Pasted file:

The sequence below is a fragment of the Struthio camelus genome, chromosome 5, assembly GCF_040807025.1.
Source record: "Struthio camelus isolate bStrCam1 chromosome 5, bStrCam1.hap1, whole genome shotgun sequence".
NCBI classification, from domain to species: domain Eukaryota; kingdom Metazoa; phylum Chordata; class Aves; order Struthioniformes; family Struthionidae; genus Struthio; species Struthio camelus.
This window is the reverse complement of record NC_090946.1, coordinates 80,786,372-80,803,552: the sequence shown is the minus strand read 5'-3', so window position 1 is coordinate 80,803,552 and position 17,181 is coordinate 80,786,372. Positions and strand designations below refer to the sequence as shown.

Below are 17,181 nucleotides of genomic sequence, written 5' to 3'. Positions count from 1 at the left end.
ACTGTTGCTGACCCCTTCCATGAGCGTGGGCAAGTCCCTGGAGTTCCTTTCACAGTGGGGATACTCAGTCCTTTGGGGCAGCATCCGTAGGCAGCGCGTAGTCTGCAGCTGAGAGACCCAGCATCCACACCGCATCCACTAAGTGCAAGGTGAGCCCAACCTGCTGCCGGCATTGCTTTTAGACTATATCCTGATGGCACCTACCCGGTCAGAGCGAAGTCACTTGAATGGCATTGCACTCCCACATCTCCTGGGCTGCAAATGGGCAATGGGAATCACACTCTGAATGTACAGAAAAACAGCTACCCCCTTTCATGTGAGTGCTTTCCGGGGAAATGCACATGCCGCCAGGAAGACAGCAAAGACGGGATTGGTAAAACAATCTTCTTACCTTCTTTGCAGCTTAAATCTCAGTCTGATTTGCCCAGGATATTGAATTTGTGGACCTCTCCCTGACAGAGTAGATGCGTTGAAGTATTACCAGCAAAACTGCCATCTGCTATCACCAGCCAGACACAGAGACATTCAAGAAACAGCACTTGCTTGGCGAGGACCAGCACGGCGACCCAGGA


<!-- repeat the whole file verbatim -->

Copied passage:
The sequence below is a fragment of the Struthio camelus genome, chromosome 5, assembly GCF_040807025.1.
Source record: "Struthio camelus isolate bStrCam1 chromosome 5, bStrCam1.hap1, whole genome shotgun sequence".
NCBI classification, from domain to species: domain Eukaryota; kingdom Metazoa; phylum Chordata; class Aves; order Struthioniformes; family Struthionidae; genus Struthio; species Struthio camelus.
This window is the reverse complement of record NC_090946.1, coordinates 80,786,372-80,803,552: the sequence shown is the minus strand read 5'-3', so window position 1 is coordinate 80,803,552 and position 17,181 is coordinate 80,786,372. Positions and strand designations below refer to the sequence as shown.

Below are 17,181 nucleotides of genomic sequence, written 5' to 3'. Positions count from 1 at the left end.
ACTGTTGCTGACCCCTTCCATGAGCGTGGGCAAGTCCCTGGAGTTCCTTTCACAGTGGGGATACTCAGTCCTTTGGGGCAGCATCCGTAGGCAGCGCGTAGTCTGCAGCTGAGAGACCCAGCATCCACACCGCATCCACTAAGTGCAAGGTGAGCCCAACCTGCTGCCGGCATTGCTTTTAGACTATATCCTGATGGCACCTACCCGGTCAGAGCGAAGTCACTTGAATGGCATTGCACTCCCACATCTCCTGGGCTGCAAATGGGCAATGGGAATCACACTCTGAATGTACAGAAAAACAGCTACCCCCTTTCATGTGAGTGCTTTCCGGGGAAATGCACATGCCGCCAGGAAGACAGCAAAGACGGGATTGGTAAAACAATCTTCTTACCTTCTTTGCAGCTTAAATCTCAGTCTGATTTGCCCAGGATATTGAATTTGTGGACCTCTCCCTGACAGAGTAGATGCGTTGAAGTATTACCAGCAAAACTGCCATCTGCTATCACCAGCCAGACACAGAGACATTCAAGAAACAGCACTTGCTTGGCGAGGACCAGCACGGCGACCCAGGA